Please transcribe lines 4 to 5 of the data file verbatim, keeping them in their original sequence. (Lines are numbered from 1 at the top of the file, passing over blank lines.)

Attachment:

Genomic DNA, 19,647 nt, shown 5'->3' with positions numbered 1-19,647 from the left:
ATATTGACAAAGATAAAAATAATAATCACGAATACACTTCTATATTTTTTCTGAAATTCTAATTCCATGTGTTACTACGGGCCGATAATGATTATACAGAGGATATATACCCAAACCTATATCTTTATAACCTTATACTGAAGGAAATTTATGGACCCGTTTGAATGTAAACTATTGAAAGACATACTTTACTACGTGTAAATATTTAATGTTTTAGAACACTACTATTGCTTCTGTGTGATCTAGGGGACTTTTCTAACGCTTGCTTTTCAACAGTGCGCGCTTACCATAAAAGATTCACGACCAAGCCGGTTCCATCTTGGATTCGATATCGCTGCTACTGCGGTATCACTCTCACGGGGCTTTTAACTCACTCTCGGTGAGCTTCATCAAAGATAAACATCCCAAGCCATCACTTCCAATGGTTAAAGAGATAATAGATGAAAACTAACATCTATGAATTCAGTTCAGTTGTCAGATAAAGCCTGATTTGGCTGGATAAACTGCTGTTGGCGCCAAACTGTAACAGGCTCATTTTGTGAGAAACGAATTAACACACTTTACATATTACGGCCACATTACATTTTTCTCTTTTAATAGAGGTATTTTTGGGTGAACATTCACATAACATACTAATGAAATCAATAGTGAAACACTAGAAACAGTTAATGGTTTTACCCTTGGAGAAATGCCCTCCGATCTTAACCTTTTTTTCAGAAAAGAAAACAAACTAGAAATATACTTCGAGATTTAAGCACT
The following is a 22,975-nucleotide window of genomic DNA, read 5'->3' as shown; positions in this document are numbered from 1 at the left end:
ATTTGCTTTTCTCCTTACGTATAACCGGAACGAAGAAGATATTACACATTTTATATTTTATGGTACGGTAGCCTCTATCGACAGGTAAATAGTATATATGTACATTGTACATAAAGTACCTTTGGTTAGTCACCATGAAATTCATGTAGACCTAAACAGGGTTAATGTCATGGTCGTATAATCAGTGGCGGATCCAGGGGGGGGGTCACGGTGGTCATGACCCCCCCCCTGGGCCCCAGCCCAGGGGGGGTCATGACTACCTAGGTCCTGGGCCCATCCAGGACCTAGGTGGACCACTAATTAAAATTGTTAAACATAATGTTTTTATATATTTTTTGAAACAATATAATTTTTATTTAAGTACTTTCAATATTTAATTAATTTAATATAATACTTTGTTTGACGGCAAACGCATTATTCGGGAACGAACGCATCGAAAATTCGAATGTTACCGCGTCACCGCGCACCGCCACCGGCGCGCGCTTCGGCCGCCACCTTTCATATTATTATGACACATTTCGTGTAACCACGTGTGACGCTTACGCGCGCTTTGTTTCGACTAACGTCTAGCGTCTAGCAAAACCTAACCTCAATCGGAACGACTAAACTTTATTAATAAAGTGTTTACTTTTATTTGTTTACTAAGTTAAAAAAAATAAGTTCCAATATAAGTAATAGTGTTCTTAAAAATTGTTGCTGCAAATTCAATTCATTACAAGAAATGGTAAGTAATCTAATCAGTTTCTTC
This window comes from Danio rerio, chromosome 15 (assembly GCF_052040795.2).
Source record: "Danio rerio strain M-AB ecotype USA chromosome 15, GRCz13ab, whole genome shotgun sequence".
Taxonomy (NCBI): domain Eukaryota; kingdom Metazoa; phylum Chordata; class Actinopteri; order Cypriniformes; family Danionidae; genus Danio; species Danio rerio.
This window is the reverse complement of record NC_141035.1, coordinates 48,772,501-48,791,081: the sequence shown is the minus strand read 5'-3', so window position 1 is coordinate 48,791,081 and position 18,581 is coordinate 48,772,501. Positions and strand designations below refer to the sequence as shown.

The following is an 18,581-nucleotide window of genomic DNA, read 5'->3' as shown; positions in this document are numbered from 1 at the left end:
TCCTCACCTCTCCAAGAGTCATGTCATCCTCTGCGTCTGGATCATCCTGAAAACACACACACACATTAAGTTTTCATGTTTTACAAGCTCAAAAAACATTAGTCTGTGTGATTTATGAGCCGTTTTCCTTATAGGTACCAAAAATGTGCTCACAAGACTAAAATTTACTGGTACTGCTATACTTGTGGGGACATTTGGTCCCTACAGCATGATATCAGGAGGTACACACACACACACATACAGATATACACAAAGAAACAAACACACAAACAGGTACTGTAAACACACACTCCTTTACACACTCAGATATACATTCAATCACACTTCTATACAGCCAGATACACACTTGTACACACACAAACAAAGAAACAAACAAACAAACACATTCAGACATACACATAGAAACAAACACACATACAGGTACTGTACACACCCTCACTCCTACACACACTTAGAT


ATTTGCTTTTCTCCTTACGTATAACCGGAACGAAGAAGATATTACACATTTTATATTTTATGGTACGGTAGCCTCTATCGACAGGTAAATAGTATATATGTACATTGTACATAAAGTACCTTTGGTTAGTCACCATGAAATTCATGTAGACCTAAACAGGGTTAATGTCATGGTCGTATAATCAGTGGCGGATCCAGGGGGGGGGTCACGGTGGTCATGACCCCCCCCCTGGGCCCCAGCCCAGGGGGGGTCATGACTACCTAGGTCCTGGGCCCATCCAGGACCTAGGTGGACCACTAATTAAAATTGTTAAACATAATGTTTTTATATATTTTTTGAAACAATATAATTTTTATTTAAGTACTTTCAATATTTAATTAATTTAATATAATACTTTGTTTGACGGCAAACGCATTATTCGGGAACGAACGCATCGAAAATTCGAATGTTACCGCGTCACCGCGCACCGCCACCGGCGCGCGCTTCGGCCGCCACCTTTCATATTATTATGACACATTTCGTGTAACCACGTGTGACGCTTACGCGCGCTTTGTTTCGACTAACGTCTAGCGTCTAGCAAAACCTAACCTCAATCGGAACGACTAAACTTTATTAATAAAGTGTTTACTTTTATTTGTTTACTAAGTTAAAAAAAATAAGTTCCAATATAAGTAATAGTGTTCTTAAAAATTGTTGCTGCAAATTCAATTCATTACAAGAAATGGTAAGTAATCTAATCAGTTTCTTC
This window comes from Danio rerio, chromosome 15 (assembly GCF_052040795.2).